On October 17, all eyes are on the New York City Council as it votes on a proposal to build four new skyscraper jails and up to eight jailing satellites that would burn an $11 billion hole through the city’s wallet. The greatest cost of this plan, however, is that it would undoubtedly ensure that our future generations will inherit our system of mass incarceration.
Communities have long demanded the closure of the Rikers Island jail complex for its horrendous conditions. Mayor Bill de Blasio has hijacked this demand by pursuing new jails as the cost of closing it.
According to the mayor, Rikers Island will supposedly shutter its doors by 2026 under his scheme. Yet, as advocates with the anti-imprisonment group No New Jails NYC have pointed out, there is no binding guarantee for its closure.
In response, the City Council’s Land Use Committee approved a measure last week that would change the zoning map to designate Rikers Island as a “public place.” De Blasio commented that the zoning change makes the commitment to closing Rikers “iron clad” and ostensibly bars future administrations from using it to house jails.
Curiously enough, the mayor’s proposal to build new jails itself contains a plan to rezone two blocks of Queens that are currently designated as “public place.” If this administration can turn “public place” designations to ones that will host jails, then nothing ensures future lawmakers will actually close Rikers. Not so “iron clad.”
This raises an overlooked fact about the massive growth of the imprisonment system in this country. Go back to Folsom State Prison, when it was built in 1880 as a replacement for San Quentin. New prisons and jails have long been built to take the place of old jails with failing conditions. Except, when the new ones are built, the old ones stay open. Folsom and San Quentin prisons remain open 139 years later.
Despite this ongoing legacy, those who support the new jails construction point to their supposed need given jail population numbers. But the problem with the numbers game is that it is based on an assumption that population trends will more or less remain the same.
A recent editorial by the New York Times states that because of criminal justice reforms implemented in 2018, “New York City officials project that by 2026 the city’s jails will be tasked with housing no more than 3,300 people,” down from the current 7,100. However, two years ago when the jail plan was first announced, the jail population was at 9,100, and the city projected a need of 5,000 beds by 2026.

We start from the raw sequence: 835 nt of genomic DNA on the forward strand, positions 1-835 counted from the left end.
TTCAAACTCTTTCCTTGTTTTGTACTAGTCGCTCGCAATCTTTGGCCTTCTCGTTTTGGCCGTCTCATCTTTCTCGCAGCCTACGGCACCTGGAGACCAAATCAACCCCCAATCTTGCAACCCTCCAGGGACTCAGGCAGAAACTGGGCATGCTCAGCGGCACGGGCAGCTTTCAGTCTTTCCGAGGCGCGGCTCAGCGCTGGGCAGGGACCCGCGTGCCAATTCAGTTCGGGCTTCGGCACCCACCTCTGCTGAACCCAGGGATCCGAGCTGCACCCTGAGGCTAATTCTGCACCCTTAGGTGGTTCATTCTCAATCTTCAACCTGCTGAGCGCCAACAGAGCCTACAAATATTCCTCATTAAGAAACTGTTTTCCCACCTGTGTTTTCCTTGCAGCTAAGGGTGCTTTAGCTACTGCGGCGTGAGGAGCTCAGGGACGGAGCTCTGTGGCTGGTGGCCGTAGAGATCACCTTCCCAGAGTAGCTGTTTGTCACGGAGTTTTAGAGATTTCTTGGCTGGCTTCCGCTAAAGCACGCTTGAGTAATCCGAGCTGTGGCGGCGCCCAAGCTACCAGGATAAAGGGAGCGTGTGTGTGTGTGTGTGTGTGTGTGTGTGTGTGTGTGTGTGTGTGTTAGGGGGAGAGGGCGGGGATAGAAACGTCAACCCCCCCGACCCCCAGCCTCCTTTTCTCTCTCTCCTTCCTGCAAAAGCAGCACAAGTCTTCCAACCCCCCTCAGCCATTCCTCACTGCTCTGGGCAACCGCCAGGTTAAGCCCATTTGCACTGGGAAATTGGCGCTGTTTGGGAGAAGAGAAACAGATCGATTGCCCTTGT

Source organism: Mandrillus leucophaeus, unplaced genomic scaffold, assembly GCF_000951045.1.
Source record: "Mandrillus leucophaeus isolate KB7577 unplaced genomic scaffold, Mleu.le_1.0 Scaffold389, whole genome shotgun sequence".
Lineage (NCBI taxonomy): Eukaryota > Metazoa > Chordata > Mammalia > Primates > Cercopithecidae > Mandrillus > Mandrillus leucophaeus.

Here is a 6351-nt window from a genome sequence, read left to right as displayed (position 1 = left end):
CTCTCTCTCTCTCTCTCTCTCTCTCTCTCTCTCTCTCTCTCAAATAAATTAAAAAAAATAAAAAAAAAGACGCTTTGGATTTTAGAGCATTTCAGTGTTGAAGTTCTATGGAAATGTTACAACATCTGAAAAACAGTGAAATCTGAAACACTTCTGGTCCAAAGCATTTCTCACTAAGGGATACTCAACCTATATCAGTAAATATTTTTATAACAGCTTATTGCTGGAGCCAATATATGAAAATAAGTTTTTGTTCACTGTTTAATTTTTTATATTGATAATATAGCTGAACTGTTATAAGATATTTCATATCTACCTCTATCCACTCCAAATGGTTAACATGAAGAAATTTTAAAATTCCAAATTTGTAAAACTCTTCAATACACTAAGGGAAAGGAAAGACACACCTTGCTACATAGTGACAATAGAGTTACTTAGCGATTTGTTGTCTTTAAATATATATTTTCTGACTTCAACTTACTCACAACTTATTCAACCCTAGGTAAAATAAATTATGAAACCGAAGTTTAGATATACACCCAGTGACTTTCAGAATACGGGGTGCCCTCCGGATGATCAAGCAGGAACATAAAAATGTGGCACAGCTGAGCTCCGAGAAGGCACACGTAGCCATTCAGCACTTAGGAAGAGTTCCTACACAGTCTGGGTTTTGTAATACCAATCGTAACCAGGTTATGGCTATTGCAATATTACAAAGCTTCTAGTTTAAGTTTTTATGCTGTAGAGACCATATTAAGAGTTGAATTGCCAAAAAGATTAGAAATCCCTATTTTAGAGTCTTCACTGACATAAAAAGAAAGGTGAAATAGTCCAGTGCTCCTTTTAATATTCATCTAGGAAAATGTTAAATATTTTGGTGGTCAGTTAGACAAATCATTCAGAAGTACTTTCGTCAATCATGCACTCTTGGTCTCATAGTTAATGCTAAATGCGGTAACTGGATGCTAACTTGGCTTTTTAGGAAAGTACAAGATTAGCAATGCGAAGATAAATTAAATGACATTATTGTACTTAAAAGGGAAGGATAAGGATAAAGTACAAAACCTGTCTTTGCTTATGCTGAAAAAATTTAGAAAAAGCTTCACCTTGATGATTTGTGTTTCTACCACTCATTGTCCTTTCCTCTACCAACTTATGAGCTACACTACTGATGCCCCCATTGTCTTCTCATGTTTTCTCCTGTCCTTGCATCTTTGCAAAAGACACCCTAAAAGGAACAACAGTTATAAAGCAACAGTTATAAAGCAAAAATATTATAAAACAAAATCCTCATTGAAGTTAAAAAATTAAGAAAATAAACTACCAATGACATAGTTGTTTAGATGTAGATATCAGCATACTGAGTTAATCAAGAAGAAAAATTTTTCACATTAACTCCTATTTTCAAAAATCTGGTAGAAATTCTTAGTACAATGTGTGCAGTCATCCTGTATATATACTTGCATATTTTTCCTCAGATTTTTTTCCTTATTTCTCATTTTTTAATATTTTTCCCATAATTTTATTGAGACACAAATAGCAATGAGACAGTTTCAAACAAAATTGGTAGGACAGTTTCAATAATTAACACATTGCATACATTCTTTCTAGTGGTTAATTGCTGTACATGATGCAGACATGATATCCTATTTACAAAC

If we can reduce the jail population by nearly 2,000 in two years, we can certainly implement more comprehensive reforms that would allow that number to continue to drop. It is also safe to say that widespread opposition from No New Jails NYC and communities across the city have played no small part in the jail proposal’s steady shrinkage.
Bail reform is a great start, and we can do so much more in expanding diversion such as pre-trial, mental health support, and drug and substance abuse programs.
We can re-categorize felonies to misdemeanors and pass sentencing reforms to reduce prison and jail terms. On the front end, we can institute alternative practices that would mean people experiencing homelessness, mental health crises, or drug abuse are met with services–rather than policing, which leads to jailing.
These proposals are not unprecedented or far-fetched; on the contrary, they are being implemented in different communities.
As much as we’d like to think so, New York City is not unique. Major cities and counties across the country have considered new jail construction, and those proposals have faced similar opposition.
Last August, Los Angeles County, which is home to the largest jail system in the country, voted down a proposal to build a new jail meant to replace the notoriously decrepit Men’s Central. Instead, the county is exploring what it can look like to build a network of community-based care to reduce the jail population and provide people coming home with mental health support.
San Francisco’s central jail in its Hall of Justice has been marked for demolition since 1996 because it is seismically unsound. Yet, the city unanimously rejected a new jail to replace it in 2015 and will now consider legislation that will close the old jail.
In de Blasio’s words, “The era of mass incarceration didn’t begin in New York City—but it will end here.” Closing Rikers without new jails is the only path that leads to his words ringing true.